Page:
Wednesday, February 24, 2021

The Birth of Coulenc

First things first, today marks the 14th anniversary of the MMmusing blog! 14 is not a particularly interesting number, even though it's significantly larger than the flashier 5 and 10. 14 years is more years than I've spent in any single job, and longer than I've lived in any town, other than my hometown, and though there have been plenty of quiet months here, I'm proud of the unique body of work it represents - and the lively beginning to 2021.

A few numbers. This is post #633, although I should admit that more than half of that number came in 2007-2009. Those were different days when a blog might hope to function more as a place people would check regularly, as opposed to now when the best bet is to send readers to new posts via Facebook or Twitter. I don't have a strong public presence on either, so this blog really serves more as...well, a web log. A place to store ideas I've had and things I've created. Blogger is hardly the flashiest platform, but I enjoy the continuity of having all these posts in one place (even though many old posts need maintenance to keep up with various technical standards).

I've posted well over 200 videos to my closely linked YouTube channel, with more than 950,000 views. Hopefully I'll pass the 'ol million barrier this year. That's nothing for a mega-star, but that's a lot of clicks on strange mashups, score animations, and other idiosyncratic musical explorations. Speaking of which, let's get back to strange mashups, score animations, and other idiosyncratic musical explorations!

[But don't forget to spin the wheel at MMmusing's Magical Multimedia Musing Machine, which now leads to about 425 unique multimedia outcomes!]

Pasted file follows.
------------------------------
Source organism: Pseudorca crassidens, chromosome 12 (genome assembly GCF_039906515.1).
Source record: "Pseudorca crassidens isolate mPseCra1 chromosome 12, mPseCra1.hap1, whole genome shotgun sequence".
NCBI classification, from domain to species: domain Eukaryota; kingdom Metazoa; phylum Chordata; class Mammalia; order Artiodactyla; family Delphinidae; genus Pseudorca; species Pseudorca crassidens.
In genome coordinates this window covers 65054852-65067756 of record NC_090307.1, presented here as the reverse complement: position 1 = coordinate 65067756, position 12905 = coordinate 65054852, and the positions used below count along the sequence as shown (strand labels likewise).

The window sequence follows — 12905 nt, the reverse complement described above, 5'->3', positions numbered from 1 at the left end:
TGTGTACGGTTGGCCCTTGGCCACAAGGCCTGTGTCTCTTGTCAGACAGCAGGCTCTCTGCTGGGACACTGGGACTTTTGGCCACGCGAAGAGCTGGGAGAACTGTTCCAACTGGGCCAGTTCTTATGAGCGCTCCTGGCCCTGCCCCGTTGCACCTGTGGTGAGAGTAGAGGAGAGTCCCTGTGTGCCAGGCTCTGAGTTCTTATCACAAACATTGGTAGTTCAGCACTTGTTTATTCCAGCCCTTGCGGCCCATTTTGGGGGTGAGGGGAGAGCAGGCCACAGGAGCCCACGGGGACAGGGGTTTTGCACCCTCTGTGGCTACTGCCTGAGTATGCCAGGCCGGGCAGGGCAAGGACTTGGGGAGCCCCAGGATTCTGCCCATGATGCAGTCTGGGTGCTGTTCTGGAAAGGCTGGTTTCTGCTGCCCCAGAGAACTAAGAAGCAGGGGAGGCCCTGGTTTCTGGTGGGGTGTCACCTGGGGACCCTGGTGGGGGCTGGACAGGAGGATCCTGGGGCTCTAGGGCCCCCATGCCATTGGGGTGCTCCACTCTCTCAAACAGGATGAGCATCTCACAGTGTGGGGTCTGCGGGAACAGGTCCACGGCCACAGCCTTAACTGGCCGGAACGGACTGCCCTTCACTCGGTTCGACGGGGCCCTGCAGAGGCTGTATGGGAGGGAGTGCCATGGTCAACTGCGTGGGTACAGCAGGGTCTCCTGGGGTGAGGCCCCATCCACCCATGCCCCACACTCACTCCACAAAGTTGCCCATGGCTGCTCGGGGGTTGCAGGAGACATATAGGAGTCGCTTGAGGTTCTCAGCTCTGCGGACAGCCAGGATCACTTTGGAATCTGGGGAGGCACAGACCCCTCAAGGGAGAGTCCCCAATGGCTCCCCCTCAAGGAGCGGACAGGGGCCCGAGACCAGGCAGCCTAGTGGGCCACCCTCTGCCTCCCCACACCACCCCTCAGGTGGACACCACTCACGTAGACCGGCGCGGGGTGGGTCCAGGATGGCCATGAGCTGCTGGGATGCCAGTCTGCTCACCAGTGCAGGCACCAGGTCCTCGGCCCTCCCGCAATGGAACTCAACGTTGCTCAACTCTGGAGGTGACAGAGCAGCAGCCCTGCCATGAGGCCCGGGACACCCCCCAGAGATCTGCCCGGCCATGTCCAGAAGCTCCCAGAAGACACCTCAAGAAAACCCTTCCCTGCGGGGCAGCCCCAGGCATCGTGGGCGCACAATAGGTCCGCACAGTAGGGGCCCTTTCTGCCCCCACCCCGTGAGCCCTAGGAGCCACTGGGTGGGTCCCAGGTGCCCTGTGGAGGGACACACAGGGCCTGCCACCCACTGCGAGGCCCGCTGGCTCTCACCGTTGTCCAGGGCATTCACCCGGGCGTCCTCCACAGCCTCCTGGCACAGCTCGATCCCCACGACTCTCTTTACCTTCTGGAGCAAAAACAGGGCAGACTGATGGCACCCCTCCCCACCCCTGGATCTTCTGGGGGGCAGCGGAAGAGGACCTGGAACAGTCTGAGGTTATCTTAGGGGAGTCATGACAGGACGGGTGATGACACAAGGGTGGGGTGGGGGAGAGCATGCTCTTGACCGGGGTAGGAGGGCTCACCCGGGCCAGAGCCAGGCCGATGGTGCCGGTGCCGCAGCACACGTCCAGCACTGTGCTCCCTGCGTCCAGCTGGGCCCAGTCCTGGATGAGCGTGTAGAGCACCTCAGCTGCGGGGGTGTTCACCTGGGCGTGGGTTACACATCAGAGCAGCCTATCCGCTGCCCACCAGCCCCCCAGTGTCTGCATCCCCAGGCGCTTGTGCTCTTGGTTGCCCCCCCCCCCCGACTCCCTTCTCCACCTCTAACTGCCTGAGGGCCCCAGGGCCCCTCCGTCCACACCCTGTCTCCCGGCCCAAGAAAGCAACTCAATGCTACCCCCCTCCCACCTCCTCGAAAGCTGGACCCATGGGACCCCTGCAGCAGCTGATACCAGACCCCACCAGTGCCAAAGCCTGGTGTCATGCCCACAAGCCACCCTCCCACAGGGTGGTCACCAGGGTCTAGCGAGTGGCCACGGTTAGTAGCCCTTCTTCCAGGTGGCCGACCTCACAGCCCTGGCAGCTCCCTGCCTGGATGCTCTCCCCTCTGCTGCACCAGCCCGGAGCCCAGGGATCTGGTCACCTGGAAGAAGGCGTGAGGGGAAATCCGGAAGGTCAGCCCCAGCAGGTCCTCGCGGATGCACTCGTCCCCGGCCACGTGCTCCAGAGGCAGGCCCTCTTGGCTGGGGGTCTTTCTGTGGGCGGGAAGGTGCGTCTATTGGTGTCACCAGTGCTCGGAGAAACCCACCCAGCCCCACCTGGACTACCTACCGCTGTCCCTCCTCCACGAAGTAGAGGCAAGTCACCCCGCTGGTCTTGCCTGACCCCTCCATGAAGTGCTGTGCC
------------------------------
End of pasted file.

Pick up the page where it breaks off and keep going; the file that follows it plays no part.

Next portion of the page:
In my last post, I wrote about the idea of splicing two works together not via simultaneous mashup, but rather by fast-paced alternation, beat-by-beat. For that first experiment, I intentionally chose works by Mozart and Chopin that clash vividly, so the result is more funhouse mirror than marriage of musical minds. In a few conversations that followed that post, I've been reminded of other ways in which Mozart's music can serve well as subject for further treatment.

I've already mentioned Grieg's second-piano additions to the same Mozart sonata, but a brilliant Twitter friend reminded me of a remarkable inversion of this sonata (which, as my Twitter friend says, "produces a modal color akin to Shostakovich's)". The pianist-composer Timo Andres has created his own mixed-up version of a Mozart piano concerto in which the orchestra and his right hand play Mozart, while his left jumps ahead a few centuries. And one of my own favorite blog projects links together three Mozart violin concertos in regular alternation.

But I was also interested in the kind of conversation that might result from two pieces with a more natural mutual affinity. Honestly, I can't remember exactly how I came to this next pairing, but I felt it had real potential from the start, bringing together two much-loved French keyboard works which are separated almost exactly by two centuries.